Is Polydactyly a Harmless Genetic Mutation or a Problem?

  • Thread starter KMCB1234
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This is where it is not considered a harmless mutation and more research is needed.In summary, the conversation discusses the topic of polydactyly, a condition where a person is born with extra digits. It is typically inherited from one of the parents and does not indicate a genetic disease. However, there are cases where it is associated with other disorders or abnormalities, which would require further research. Overall, having twelve fingers does not necessarily affect a person's ability to lead a normal life.
  • #1
KMCB1234
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Just to ask professional researchers a question,
Normally, human beings are born to have ten fingers, but I noticed long ago some friends of mine in my hometown have twelve whereas their parents are normally with ten only. This I assume is a genetic problem which the bad gene (6 fingers on one hand) from a parent gets combined with another from the other parent. So how can we conclude such a case is not a harmless mutation ? Even though with twelve fingers, still they can lead normal lives anyway. I think it is a harmless mutation if that poeple can call mutation instead of genetic inheritance.

Thamnk you
 
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  • #2
The condition of having extra digits is called polydactyly. I am not sure what you mean with your last comment, you mean a spontaneous mutation vs an inherited mutation? Or a single mutation vs genetic disease?

Familial polydactyly occurs as a dominantly inherited trait, meaning that one of the parents will also have extra digits, in most cases this does not indicate a genetic disease: you only have an extra finger.

There are cases were polydactyly is associated with other genetic disorders or syndroms, where other symptoms or abnormalities are present.
 
  • #3
for your question. The condition of having 12 fingers, also known as polydactyly, is indeed a genetic problem. It is caused by a mutation in the genes responsible for the development of fingers and toes. This mutation can occur spontaneously or be inherited from one or both parents.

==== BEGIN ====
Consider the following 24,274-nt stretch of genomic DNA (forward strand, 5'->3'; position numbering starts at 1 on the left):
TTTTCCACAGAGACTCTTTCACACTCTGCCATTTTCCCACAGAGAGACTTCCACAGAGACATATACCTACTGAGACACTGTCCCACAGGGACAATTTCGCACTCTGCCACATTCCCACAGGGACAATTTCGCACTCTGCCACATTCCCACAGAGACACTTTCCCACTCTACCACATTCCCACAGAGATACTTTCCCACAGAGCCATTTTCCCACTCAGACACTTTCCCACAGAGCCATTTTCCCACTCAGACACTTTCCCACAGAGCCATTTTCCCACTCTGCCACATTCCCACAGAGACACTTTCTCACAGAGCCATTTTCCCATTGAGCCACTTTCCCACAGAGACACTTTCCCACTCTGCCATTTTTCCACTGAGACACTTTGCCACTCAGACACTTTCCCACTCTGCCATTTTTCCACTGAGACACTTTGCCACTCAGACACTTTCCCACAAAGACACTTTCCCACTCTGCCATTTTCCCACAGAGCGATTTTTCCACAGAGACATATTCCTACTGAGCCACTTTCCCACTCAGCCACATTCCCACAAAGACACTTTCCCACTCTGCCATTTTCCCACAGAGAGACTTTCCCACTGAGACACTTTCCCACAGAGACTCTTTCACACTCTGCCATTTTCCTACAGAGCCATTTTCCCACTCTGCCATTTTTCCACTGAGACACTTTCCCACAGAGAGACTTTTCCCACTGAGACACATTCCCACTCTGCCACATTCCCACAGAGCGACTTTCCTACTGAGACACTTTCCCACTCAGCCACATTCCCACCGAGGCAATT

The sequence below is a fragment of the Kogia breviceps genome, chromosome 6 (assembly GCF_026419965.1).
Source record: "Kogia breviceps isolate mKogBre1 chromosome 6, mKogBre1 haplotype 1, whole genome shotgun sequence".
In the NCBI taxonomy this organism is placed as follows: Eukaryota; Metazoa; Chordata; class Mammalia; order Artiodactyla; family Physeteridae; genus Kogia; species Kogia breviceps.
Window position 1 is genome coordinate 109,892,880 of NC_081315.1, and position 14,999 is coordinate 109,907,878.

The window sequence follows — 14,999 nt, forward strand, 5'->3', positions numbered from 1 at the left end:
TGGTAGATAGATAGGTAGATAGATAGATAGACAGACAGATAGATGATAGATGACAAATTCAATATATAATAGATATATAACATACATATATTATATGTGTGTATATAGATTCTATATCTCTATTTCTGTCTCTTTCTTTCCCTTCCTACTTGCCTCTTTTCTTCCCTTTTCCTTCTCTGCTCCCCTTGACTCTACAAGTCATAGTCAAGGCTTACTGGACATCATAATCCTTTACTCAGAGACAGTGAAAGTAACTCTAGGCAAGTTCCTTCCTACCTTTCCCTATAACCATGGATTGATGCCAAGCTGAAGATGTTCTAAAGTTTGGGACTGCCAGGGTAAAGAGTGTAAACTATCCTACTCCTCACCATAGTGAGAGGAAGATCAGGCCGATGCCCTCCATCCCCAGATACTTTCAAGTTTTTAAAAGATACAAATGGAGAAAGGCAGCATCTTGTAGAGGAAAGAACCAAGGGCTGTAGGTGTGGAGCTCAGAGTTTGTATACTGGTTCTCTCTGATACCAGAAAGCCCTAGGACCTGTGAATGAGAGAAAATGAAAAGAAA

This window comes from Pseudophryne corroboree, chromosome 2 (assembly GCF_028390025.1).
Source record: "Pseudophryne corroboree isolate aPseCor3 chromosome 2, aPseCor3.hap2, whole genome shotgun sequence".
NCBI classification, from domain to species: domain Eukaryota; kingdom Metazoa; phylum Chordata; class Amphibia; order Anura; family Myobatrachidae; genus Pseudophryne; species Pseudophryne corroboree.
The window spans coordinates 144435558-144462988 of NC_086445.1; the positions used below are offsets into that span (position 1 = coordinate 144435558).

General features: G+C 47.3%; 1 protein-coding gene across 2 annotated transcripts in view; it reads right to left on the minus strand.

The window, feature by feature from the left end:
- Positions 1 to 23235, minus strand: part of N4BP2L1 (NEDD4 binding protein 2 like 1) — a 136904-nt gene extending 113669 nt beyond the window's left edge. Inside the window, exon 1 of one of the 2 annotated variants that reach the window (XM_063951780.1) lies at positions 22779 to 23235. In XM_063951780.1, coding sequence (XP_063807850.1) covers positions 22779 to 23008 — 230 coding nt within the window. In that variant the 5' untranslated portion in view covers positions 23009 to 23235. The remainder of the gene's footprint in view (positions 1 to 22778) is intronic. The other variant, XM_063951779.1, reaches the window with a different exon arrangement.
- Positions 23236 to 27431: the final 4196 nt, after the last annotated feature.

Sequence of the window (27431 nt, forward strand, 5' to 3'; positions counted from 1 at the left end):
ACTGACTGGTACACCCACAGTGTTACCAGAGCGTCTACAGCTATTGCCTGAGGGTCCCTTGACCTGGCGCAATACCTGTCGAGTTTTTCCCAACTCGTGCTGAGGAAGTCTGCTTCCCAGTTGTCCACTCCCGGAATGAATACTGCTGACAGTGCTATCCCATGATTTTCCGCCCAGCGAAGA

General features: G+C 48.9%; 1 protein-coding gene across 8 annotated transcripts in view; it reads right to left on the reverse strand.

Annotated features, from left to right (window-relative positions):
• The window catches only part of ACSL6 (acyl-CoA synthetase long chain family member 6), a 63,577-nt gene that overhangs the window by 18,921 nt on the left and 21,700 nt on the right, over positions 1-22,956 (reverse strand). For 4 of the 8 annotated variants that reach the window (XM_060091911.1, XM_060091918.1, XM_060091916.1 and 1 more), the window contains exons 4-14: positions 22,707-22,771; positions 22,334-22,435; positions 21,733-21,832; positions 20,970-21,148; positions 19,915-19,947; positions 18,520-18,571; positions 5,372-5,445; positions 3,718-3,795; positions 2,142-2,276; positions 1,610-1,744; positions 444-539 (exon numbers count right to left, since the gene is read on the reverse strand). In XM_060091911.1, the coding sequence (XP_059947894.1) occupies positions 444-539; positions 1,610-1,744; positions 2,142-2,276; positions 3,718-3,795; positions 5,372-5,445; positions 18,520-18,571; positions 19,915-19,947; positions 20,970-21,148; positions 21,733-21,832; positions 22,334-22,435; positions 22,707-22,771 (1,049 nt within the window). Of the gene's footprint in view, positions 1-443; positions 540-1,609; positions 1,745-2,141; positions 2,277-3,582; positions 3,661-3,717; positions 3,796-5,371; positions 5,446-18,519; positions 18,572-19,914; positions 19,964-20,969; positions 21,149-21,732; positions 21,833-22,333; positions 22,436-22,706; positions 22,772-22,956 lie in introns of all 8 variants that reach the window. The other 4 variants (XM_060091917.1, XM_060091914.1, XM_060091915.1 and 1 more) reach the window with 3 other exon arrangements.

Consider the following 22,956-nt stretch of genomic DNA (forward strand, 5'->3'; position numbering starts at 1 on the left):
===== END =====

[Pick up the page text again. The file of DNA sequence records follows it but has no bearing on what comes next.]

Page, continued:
In some cases, polydactyly can be a harmless mutation and the extra fingers may function normally. However, in other cases, the extra fingers may be non-functional or cause other health issues. Therefore, it is important to determine the underlying cause of polydactyly in each individual case.

It is also worth noting that while polydactyly may not significantly impact a person's daily life, it can still have social and psychological implications. People with this condition may face discrimination and challenges in certain activities or occupations.

To conclude, while polydactyly may not always be harmful, it is still considered a genetic problem and should be properly evaluated and addressed by medical professionals. It is important to understand the genetic basis of this condition and provide appropriate support and treatment to those affected.
 

1. What is polydactyly?

Polydactyly is a genetic condition where a person is born with more than the normal number of fingers or toes.

2. How common is polydactyly?

Polydactyly occurs in about 1 in every 500 births worldwide. It is more common in certain populations, such as African Americans and Native Americans.

3. Is polydactyly inherited?

Yes, polydactyly is usually inherited in an autosomal dominant pattern, meaning a person only needs to inherit one copy of the gene from one parent to have the condition.

4. Can polydactyly be treated?

In most cases, polydactyly does not cause any functional problems and does not require treatment. However, in cases where the extra finger or toe is causing issues, it can be surgically removed.

5. Are there any other health concerns associated with polydactyly?

In some cases, polydactyly may be associated with other genetic conditions, such as Down syndrome or Ellis-van Creveld syndrome. It is important to consult with a healthcare professional to determine the underlying cause of polydactyly.

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